But that’s not the real problem. At times, I've forgotten that Christ wasn’t rich or cool or famous, either. He was a humble, poor servant.
Christ spent time with small children.
I can do that—I have four of my own who yearn for any additional time Mom will give them, especially when I’m running around like a crazed chicken without a head each December. Maybe one of my gifts this year will be to slow down and spend time with them. To hold them. Read to them more. Have a quiet evening playing card games. Talk with them more. Laugh with them.
Christ fed those who had no food.
I have food storage in my basement. It’s not fancy, and if I'm being honest, it's not up to the year supply (yet!), but we do have cans of tuna, soup, vegetables, beans, and many other items. We can spare some, especially for the less-fortunate during this tough economic climate. I can load up a box of food and take it to the food bank. Maybe even with my children.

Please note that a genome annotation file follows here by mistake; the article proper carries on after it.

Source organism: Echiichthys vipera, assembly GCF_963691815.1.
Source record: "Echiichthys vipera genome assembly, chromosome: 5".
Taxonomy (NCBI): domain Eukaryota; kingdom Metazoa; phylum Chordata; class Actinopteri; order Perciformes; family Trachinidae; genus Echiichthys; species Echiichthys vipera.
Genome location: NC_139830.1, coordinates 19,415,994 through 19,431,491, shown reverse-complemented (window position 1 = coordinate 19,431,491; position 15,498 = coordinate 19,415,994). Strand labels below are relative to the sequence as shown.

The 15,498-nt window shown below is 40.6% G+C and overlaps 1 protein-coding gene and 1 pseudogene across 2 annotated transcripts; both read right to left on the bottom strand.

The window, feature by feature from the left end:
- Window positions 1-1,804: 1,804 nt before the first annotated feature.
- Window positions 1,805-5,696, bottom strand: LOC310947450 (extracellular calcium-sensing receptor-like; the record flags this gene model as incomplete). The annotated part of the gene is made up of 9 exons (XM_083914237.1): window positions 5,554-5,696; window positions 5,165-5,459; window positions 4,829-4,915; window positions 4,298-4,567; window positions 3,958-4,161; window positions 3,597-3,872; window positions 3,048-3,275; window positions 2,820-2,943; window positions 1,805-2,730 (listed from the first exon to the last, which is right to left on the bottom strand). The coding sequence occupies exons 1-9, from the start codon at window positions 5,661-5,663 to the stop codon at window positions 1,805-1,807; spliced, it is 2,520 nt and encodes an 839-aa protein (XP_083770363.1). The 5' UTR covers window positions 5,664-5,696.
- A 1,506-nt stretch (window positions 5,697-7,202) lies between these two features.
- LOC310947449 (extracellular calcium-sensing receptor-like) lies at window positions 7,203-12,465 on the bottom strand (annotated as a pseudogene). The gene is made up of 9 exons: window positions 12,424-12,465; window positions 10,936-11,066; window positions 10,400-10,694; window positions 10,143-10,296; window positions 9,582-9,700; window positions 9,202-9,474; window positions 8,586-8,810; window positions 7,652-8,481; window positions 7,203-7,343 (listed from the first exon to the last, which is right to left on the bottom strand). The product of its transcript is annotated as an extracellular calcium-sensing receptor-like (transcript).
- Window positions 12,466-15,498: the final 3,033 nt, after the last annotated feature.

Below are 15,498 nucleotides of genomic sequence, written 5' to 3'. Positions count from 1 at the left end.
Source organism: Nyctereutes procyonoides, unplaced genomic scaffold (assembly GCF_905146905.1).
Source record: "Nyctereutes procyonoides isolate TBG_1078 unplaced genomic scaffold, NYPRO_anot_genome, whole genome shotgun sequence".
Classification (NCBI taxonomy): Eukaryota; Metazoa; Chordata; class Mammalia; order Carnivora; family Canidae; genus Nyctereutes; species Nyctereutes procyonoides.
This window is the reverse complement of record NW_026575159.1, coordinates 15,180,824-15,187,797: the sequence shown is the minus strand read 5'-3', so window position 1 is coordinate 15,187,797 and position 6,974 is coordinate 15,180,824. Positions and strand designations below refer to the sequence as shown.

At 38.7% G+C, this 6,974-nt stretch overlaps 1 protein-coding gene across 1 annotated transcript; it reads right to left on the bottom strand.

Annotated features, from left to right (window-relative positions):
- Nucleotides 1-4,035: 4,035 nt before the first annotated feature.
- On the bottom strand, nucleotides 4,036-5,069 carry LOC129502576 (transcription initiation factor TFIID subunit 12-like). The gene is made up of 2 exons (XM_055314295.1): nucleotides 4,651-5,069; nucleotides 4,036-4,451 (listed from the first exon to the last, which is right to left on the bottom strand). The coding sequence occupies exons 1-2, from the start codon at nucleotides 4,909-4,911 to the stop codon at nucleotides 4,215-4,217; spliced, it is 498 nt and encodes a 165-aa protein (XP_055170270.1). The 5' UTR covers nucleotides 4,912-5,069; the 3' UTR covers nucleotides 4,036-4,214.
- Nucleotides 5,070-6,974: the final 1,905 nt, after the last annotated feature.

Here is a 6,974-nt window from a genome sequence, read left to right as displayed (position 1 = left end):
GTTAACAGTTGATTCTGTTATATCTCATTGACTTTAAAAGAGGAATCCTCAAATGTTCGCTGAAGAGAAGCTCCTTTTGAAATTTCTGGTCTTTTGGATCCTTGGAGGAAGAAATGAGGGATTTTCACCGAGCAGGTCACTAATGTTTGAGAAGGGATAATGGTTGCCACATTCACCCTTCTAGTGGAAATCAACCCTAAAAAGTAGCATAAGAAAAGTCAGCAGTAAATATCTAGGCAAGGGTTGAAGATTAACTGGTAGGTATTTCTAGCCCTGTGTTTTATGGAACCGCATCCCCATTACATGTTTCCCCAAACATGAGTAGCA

For that matter, with what little money I do have, I can make a difference in places around the world by donating any amount, no matter how small, on my tithing slip to the Humanitarian Aid fund, the Perpetual Education Fund, or the Temple Patron Fund. Any money I donate will be used to benefit someone, somewhere, who needs it. I will make a difference.
Christ knew when it was time to stop worrying about the minutiae.
Housework, food and all the fancy fixings—all the party stuff we get caught up in during the holiday—are so easy to get pulled into, just like Mary did when Christ visited her and her sister. This December, maybe I’ll skip the vacuuming or sweeping or let the dishes lie in the sink a little longer than normal, and instead sit down with my Book of Mormon for a few extra minutes. That will be a gift to myself— partaking of “that good part,” as Martha did.
Christ knew that any time we serve another, it is the same as serving Him.